It has been four and a half years since I, using a freshly received invoice, wrote previous hubra with such a title. A great time for the gaming industry. Many new good games have appeared and recently I felt an urgent need to share knowledge about them with the general public.

Despite the danger that again there will be a dispute regarding the title, I decided to leave it as before, in order to preserve continuity. You can take it as "games for those who have the ability to program," or something like that. However, I believe that you are reading this post not for reasoning about semantics, so let's get to the point.
MeLavi 9 october 2017, 12:27

In this article, we'll talk about the "magic" constant 0x5f3759df, which lies at the heart of the elegant algorithmic trick for quick calculation of the inverse square root .

Here is the complete implementation of this algorithm:

float FastInvSqrt(float x) {
float xhalf = 0.5f * x;
  int i = * (int *) & x; // represent the float bits as an integer
  i = 0x5f3759df - (i >> 1); // what the hell is going on here ?
x = *(float*)&i;
x = x*(1.5f-(xhalf*x*x));
return x;
This code calculates some (fairly good) approximation for the formula


Today, this implementation is already well known, and it became so after the appearance in the code of the game Quake III Arena in 2005. Her creation was once attributed to John Carmack, but it turned out that roots go much further - to Ardent Computer , where in the mid-80s it was written by Greg Walsh. Specifically, the version of the code that is shown above (with funny comments) is really from the Quake code.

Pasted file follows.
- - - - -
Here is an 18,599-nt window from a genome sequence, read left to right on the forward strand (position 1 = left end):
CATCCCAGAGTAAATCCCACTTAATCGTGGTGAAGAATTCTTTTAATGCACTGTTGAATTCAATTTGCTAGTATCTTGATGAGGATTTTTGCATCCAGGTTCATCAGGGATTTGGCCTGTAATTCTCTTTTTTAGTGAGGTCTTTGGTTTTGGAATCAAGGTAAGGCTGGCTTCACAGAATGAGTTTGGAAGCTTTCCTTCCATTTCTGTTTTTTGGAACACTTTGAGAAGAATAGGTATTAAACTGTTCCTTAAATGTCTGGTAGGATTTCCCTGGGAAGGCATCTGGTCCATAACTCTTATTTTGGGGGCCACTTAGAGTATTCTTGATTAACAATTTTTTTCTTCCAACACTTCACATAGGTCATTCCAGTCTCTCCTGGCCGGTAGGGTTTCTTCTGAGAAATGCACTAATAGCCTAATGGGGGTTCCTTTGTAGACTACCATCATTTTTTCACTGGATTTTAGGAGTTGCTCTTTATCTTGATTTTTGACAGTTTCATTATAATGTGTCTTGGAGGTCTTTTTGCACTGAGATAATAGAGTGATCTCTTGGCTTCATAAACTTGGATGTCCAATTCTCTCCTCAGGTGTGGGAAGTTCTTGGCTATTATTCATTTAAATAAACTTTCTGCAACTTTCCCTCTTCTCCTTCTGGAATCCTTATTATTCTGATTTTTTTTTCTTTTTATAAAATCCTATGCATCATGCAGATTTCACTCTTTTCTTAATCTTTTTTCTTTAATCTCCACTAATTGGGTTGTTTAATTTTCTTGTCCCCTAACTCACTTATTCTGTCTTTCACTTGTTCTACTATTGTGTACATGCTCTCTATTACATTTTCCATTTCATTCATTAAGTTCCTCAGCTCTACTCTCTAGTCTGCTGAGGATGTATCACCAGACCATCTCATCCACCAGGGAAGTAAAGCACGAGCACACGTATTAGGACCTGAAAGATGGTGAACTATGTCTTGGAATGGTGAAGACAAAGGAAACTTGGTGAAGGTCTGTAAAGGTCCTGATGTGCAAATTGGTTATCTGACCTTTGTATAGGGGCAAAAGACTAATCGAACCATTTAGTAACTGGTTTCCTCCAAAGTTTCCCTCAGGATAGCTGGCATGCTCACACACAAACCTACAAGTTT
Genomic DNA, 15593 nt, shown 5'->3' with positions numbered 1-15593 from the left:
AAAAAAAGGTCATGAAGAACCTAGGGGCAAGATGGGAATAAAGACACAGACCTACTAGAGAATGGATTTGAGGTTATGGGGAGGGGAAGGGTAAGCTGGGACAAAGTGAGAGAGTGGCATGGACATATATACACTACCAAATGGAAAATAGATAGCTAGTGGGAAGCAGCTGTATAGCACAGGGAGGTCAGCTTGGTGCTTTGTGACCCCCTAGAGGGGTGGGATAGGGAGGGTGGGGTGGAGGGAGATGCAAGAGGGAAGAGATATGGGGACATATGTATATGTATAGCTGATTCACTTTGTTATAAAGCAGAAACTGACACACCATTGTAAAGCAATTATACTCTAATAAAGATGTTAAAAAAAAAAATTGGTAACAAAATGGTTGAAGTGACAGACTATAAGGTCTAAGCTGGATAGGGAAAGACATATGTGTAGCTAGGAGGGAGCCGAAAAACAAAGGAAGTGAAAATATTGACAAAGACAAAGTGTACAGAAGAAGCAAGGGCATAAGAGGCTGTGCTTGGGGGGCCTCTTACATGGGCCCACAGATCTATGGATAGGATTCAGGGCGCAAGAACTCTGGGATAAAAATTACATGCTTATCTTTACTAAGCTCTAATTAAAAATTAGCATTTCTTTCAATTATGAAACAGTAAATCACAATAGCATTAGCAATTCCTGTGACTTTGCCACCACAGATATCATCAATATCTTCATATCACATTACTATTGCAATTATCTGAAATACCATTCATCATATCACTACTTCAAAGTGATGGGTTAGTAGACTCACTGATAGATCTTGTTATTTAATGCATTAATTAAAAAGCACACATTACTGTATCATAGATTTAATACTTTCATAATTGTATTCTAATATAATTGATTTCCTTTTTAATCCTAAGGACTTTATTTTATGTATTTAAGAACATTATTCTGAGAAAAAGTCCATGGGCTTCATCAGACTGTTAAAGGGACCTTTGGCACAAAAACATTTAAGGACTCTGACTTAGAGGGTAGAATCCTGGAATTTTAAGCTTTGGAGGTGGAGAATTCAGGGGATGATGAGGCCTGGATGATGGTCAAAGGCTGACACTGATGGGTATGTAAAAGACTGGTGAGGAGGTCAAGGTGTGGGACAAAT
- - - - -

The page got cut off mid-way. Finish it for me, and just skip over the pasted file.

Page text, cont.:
In this article we will try to understand this hack, mathematically derive this very constant and try to generalize this method to calculate arbitrary degrees from -1 to 1.

Yes, it will take a bit of math, but the school course will be more than enough.
xially 19 september 2017, 9:34


Now developers from around the world are trying hard to create software for all kinds of robots, including the quadrotors with "intelligence". Recently, KMel Robotics company and the University of Pennsylvania have introduced a new design of quadrotor, which shows some progress in the development of software for the robots interaction.

In the showcase presentation were 20 nano quadrotors, each of them is equipped with a balancing system as well as able to interact with the "colleagues". In addition, each unit can operate independently, for example, it is able to round encountered obstacles. In this case, the remaining quadrotors will not repeat the movements of its “colleague”.
Pirat 28 february 2012, 10:44

Plankalkül (Plan Calculus) is first high-level programming language in the world designed for engineering purposes by Konrad Zuse between 1943 and 1946 for his computer Z4 (the picture of computer is below, taken from "Wikipedia").


There was the World War II; Zuse worked in isolation from the scientists of other countries, quite independently. During this time he had created not only a programming language, but also he wrote 49 pages of programs for evaluating chess positions using this language. All his work was eventually more comprehensively published in 1972.
Pirat 11 december 2011, 14:27

Let us try to write a simple Drum Machine in Perl using MIDI and Tkx as a graphical toolkit.

Key Features

1. 47 tools, 4 can be used simultaneously.
2. Keyboard control.
3. Volume control.
4. Control of BPM from 60 to 600 beats per a minute.

General MIDI provides a special channel under number 10 for the percussion instruments.

The required numbers of notes can be found on this webpage.

We need the modules: Win32API:: MIDI and Tkx. The last you have to be installed, if you are using ActivePerl.
Pirat 4 september 2011, 19:29